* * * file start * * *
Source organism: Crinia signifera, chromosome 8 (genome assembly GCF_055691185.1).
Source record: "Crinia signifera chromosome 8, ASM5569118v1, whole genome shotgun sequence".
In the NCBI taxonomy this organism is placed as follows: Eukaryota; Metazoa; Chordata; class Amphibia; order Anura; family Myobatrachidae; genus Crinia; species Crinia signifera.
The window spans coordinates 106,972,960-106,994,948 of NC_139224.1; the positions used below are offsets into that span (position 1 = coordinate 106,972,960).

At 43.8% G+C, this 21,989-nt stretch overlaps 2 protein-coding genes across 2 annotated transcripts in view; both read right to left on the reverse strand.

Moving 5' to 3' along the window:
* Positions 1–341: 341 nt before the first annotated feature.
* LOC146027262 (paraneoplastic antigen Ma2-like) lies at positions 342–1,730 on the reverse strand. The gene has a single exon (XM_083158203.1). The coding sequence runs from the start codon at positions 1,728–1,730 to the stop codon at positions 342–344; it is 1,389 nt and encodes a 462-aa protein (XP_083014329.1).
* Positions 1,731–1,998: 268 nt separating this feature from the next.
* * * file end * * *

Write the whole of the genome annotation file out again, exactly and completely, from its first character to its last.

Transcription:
Source organism: Crinia signifera, chromosome 8 (genome assembly GCF_055691185.1).
Source record: "Crinia signifera chromosome 8, ASM5569118v1, whole genome shotgun sequence".
In the NCBI taxonomy this organism is placed as follows: Eukaryota; Metazoa; Chordata; class Amphibia; order Anura; family Myobatrachidae; genus Crinia; species Crinia signifera.
The window spans coordinates 106,972,960-106,994,948 of NC_139224.1; the positions used below are offsets into that span (position 1 = coordinate 106,972,960).

At 43.8% G+C, this 21,989-nt stretch overlaps 2 protein-coding genes across 2 annotated transcripts in view; both read right to left on the reverse strand.

Moving 5' to 3' along the window:
* Positions 1–341: 341 nt before the first annotated feature.
* LOC146027262 (paraneoplastic antigen Ma2-like) lies at positions 342–1,730 on the reverse strand. The gene has a single exon (XM_083158203.1). The coding sequence runs from the start codon at positions 1,728–1,730 to the stop codon at positions 342–344; it is 1,389 nt and encodes a 462-aa protein (XP_083014329.1).
* Positions 1,731–1,998: 268 nt separating this feature from the next.